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How Denzel Ward's targeted COVID-19 donation efforts provided a lift to those in need at a pivotal moment

Ward and the Make Them Know Your Name foundation covered monthly expenses for 21 people who struggled to sustain small business or employment last April when the COVID-19 pandemic shut down the country


Denzel Ward could sense the heavy emotions through his phone.

As he delivered calls last spring to a portion of the 21 people he selected to assist with donations following the early onslaught of the COVID-19 pandemic, he heard people who were crying. People who couldn't stop saying "thank you." People who could finally lift the weight of significant financial and mental burden off their shoulders.

That's what Ward, one of the Browns' top leaders at cornerback, hoped to do last April when he and members of his Make Them Know Your Name Foundation received and sorted through applications from small business owners and employees from the service industry who were struggling to grapple with the hardships of the pandemic. He worked with his mom, Nicole, and several other members of the foundation to find the most impactful people and places for the donations, which covered the biggest monthly expenses for people out of work or struggling to navigate their business through the pandemic.

"It was very personal," Ward said about making the phone calls. "A lot of people were crying and emotional and were just excited and filled with joy that the foundation and I found a way to help them during a time like that."

Those who received donations from Ward are just as thankful now as they were when they received their message last spring.

"I think he saved me, honestly," said Jessica Novosel, the owner of JFray Productions, a video production company in Cleveland. Before the assistance from Ward, Novosel and her company were running short on ways to stay in business after numerous cancelations from clients that scheduled events months in advance, and the donation provided crucial temporary aid.

"This was my 10th year in business and I was supposed to have my best year yet in the books," she said. "Everything was going well, but when COVID happened, it was more mental for me because everything around me was crumbling. Filling the (application) out for me was a shot in the dark … It was definitely so helpful. I wish I could thank him forever for that."

Patrick Ciamacco, the owner of Blank Canvas Theatre in Cleveland, encountered similar struggles — canceled showings, a shortage of events and an unexpected future for when the theater would be able to host spectators or safely conduct the other exhausting preparations that go into a performance.

Ward covered the theater's rent, which was one of the first steps that has ultimately helped Ciamacco slowly find his footing. In recent months, the theater has been able to host select shows after rearranging the audience, stage and parking lot setups to accommodate safe and socially distant performances and offer drive-in showings.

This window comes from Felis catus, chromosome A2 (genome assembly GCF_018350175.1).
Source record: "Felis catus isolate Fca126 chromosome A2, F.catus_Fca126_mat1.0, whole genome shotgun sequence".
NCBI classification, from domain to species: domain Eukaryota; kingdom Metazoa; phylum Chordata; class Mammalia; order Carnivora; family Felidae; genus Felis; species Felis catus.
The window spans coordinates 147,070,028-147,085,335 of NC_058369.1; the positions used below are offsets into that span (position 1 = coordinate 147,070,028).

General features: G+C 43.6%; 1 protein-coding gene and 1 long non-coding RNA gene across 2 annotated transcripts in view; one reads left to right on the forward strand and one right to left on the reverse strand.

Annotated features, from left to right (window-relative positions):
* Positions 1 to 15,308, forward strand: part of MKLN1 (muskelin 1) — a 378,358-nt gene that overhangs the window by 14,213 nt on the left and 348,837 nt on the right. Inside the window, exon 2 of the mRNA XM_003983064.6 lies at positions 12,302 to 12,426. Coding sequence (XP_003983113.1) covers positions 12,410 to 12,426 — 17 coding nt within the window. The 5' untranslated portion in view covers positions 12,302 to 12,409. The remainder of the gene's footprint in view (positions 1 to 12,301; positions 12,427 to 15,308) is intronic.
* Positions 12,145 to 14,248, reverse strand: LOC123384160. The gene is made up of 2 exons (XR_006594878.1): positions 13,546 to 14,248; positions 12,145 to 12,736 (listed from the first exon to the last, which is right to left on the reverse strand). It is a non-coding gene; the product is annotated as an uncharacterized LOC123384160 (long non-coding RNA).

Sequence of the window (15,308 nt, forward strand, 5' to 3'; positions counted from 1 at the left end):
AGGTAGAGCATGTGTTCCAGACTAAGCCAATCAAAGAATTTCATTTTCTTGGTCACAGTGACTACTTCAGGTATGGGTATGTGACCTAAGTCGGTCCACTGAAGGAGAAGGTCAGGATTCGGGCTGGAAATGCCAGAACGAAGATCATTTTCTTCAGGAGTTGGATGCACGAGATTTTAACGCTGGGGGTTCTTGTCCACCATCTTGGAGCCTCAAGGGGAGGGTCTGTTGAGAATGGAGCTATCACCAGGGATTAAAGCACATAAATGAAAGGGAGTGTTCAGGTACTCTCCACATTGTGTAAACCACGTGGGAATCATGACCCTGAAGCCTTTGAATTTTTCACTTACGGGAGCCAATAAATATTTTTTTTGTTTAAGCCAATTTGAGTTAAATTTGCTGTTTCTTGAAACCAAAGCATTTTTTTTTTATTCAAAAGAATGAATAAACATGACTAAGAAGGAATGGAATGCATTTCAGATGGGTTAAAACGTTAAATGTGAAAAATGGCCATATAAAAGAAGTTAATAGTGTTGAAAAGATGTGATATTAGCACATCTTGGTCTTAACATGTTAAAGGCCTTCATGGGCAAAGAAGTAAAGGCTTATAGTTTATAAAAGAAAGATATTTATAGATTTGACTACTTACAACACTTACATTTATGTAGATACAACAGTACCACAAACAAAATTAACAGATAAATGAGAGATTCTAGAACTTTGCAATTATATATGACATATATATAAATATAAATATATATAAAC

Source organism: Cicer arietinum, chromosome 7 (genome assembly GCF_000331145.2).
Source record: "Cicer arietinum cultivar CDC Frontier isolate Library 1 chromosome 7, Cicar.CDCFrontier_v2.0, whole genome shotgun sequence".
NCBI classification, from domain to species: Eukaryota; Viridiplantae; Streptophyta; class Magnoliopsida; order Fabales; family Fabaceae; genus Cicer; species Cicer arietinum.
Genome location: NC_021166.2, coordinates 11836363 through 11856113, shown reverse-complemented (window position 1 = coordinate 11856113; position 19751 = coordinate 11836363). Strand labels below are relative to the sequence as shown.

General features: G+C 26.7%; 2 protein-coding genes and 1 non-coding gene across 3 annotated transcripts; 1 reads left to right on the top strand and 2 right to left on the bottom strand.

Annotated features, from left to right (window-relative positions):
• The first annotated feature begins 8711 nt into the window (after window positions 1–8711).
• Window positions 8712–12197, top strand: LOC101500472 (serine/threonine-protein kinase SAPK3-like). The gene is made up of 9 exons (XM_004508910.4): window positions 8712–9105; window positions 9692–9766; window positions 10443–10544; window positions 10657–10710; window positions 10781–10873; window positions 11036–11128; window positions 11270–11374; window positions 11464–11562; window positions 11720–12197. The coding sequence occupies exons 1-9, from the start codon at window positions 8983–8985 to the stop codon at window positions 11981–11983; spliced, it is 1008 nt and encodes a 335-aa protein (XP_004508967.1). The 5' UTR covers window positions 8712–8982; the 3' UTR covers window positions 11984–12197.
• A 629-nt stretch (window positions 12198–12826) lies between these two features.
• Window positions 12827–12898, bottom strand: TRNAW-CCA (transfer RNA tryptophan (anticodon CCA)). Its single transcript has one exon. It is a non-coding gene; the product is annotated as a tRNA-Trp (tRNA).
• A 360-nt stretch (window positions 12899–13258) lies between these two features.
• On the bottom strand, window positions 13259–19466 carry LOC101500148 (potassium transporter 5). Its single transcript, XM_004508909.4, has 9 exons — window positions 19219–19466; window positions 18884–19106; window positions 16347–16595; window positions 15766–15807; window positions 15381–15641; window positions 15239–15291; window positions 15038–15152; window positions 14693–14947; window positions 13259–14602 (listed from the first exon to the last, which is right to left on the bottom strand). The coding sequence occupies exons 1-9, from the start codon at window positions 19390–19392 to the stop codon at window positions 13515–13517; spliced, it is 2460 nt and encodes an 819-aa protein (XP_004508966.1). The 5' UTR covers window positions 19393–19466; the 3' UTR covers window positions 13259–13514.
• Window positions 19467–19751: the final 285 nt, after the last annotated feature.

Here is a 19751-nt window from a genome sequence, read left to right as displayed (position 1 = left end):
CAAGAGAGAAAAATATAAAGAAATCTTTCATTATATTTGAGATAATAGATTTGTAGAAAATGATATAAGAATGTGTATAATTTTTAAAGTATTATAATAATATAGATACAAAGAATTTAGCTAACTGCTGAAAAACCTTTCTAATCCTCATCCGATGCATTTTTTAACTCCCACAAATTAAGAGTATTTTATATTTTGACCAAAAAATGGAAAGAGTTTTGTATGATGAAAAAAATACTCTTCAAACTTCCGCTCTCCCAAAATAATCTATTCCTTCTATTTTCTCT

"Stuff started to really pile up, and we were stuck in that initial fear of everything," he said. "To have a little bit of that weight lifted off our shoulders to go into the next couple months just helped with some of that stress and beginning to plan."

Other people requested and used part of their donations to help others around their community who were also in need.

Connie and Rich Cieker are owners of a small family-run pizza shop, Contessa's on the Lake, in Chippewa Lake, and the shop had proudly given free meals to kids around the community through a meal box constructed beside their driveway, which is located next to their shop.

When they realized more kids were visiting their meal box at the beginning of the pandemic, they wanted to increase their food variety and ensure all kids could grab a meal five days a week with the addition of a weekender bag. Their outreach to the community was so strong that a local customer submitted the original application to Ward asking him to assist the couple's efforts and cover their rent.

Thanks to Ward's assistance, Contessa's on the Lake was able to provide roughly 4,000 free hot meals — which served about 275 kids per week — from April through June.

"When the call came across my phone, I came out of the kitchen and started screaming," Connie said. "The need was great. We had quite a few kids, and we were very pleased that Denzel was able to help us."

Ward was equally pleased to be in a position to change the lives of so many people and hear their rejoices through the phone. His donations last spring carried a significant impact on several businesses and people who could still keep their doors and phone lines open today.

"It feels amazing," he said. "I'm just really appreciative to be able to have the opportunity to help people in the community. I know how difficult it is to start a business and get things up and going. Just to have an opportunity to help someone out and ease their bills and put a smile on people's faces, my foundation and I just appreciate the whole process of it."

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